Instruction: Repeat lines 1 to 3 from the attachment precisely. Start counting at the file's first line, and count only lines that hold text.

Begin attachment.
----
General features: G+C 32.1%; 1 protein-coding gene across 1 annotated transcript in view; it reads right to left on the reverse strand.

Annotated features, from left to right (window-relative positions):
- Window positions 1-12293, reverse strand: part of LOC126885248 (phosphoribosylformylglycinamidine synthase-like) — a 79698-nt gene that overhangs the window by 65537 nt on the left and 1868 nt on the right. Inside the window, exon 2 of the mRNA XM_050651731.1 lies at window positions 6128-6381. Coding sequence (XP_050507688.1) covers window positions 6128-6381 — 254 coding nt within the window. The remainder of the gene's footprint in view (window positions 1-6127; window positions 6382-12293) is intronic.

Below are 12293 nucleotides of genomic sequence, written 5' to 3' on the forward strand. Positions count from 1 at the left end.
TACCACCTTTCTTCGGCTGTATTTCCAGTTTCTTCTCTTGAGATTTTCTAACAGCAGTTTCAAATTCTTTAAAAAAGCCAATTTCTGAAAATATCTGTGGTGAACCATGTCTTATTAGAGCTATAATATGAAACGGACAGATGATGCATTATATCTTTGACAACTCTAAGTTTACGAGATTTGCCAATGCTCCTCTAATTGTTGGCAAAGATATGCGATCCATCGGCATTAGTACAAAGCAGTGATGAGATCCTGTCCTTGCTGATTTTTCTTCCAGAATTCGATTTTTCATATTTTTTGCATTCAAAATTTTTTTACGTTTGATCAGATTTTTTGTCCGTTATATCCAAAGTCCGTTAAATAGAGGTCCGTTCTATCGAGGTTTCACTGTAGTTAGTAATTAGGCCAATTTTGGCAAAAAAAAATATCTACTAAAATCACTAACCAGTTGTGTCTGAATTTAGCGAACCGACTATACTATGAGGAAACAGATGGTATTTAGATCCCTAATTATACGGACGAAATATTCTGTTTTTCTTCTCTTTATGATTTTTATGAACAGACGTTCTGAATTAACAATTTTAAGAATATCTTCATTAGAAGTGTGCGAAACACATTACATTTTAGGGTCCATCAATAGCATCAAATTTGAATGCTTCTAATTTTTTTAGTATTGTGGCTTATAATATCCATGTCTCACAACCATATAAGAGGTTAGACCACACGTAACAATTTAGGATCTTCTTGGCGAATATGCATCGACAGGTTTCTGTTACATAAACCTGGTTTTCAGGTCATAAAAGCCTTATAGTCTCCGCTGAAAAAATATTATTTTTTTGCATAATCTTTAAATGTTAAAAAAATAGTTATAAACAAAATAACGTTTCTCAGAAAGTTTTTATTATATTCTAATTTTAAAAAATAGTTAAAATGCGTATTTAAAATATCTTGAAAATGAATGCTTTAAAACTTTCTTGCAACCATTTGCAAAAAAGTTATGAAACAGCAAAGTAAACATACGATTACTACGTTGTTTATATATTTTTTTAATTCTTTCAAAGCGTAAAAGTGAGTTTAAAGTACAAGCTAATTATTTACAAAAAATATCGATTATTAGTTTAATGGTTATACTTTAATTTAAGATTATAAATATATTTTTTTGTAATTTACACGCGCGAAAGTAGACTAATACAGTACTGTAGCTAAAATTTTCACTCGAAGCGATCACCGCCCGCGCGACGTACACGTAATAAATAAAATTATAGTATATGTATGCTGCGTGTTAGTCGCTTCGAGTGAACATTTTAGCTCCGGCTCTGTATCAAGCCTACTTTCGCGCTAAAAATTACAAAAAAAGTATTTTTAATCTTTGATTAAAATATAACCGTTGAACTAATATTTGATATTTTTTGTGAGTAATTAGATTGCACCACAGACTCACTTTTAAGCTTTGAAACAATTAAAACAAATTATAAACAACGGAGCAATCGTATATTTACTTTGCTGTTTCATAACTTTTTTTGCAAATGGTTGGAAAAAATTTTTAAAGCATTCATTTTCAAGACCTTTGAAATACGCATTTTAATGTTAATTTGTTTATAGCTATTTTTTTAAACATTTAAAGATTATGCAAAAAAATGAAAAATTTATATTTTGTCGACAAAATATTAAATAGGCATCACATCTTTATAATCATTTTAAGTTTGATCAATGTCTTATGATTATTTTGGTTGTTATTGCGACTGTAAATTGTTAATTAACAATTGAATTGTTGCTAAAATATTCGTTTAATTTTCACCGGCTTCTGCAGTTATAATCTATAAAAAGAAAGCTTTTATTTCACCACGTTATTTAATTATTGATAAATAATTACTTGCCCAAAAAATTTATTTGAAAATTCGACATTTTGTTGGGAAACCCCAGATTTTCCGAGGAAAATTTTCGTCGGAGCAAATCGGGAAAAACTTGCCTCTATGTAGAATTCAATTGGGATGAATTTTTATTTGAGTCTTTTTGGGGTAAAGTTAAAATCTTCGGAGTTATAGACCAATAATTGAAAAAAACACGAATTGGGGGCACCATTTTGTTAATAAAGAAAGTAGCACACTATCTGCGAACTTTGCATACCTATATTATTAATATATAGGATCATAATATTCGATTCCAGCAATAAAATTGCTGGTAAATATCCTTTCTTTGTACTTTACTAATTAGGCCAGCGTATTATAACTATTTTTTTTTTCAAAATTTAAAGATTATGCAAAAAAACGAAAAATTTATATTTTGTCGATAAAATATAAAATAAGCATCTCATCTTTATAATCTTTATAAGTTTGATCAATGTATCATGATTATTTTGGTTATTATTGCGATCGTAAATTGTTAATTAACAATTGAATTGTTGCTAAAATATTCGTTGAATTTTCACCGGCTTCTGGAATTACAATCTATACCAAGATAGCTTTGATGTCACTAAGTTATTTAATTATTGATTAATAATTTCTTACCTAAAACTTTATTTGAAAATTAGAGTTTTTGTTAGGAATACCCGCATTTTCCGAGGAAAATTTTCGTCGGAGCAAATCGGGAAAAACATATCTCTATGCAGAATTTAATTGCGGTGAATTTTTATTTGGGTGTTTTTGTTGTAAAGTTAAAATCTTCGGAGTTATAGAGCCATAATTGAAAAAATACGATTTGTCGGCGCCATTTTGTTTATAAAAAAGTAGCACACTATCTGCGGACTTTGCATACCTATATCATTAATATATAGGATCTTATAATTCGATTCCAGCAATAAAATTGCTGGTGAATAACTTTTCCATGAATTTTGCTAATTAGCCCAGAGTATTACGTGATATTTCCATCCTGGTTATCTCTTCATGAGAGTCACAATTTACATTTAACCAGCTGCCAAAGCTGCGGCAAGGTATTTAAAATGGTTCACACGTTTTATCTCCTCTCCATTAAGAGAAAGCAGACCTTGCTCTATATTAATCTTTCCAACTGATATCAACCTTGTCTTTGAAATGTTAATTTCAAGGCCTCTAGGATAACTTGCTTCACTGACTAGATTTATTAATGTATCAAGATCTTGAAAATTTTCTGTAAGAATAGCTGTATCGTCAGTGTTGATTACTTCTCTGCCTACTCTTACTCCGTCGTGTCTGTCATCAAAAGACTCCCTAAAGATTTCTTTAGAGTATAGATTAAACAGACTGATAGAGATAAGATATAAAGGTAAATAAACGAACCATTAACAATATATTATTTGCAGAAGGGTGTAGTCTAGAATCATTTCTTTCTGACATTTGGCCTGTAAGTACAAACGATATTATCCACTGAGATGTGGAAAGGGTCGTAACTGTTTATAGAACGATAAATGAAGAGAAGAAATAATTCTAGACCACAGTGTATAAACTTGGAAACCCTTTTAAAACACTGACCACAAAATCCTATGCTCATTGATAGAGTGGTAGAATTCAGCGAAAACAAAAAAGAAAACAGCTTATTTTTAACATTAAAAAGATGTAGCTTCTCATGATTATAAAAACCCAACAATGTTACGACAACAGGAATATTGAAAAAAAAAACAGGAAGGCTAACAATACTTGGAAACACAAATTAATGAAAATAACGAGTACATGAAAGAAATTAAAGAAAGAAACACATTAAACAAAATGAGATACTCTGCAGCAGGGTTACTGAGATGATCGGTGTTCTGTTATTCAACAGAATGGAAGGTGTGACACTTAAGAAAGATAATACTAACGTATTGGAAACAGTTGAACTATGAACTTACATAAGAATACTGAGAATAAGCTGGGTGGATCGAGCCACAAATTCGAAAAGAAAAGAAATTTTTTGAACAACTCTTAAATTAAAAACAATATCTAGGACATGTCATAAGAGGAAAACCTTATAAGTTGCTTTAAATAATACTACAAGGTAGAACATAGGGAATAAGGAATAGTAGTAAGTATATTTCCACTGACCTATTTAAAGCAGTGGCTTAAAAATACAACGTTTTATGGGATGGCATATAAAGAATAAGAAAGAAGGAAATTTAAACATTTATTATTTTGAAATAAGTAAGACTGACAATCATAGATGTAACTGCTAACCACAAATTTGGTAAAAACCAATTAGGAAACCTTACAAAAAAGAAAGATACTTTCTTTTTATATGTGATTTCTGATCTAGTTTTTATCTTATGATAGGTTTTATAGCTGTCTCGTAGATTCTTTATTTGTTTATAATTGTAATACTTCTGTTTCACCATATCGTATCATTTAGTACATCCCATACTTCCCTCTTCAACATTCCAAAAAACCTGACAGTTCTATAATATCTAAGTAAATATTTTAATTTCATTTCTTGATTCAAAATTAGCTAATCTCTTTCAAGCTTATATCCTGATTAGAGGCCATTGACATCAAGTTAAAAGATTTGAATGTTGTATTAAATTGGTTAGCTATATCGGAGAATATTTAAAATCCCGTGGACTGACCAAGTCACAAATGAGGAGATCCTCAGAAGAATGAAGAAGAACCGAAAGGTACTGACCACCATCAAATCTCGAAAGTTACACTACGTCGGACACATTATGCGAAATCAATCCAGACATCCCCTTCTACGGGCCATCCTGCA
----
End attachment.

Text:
General features: G+C 32.1%; 1 protein-coding gene across 1 annotated transcript in view; it reads right to left on the reverse strand.

Annotated features, from left to right (window-relative positions):
- Window positions 1-12293, reverse strand: part of LOC126885248 (phosphoribosylformylglycinamidine synthase-like) — a 79698-nt gene that overhangs the window by 65537 nt on the left and 1868 nt on the right. Inside the window, exon 2 of the mRNA XM_050651731.1 lies at window positions 6128-6381. Coding sequence (XP_050507688.1) covers window positions 6128-6381 — 254 coding nt within the window. The remainder of the gene's footprint in view (window positions 1-6127; window positions 6382-12293) is intronic.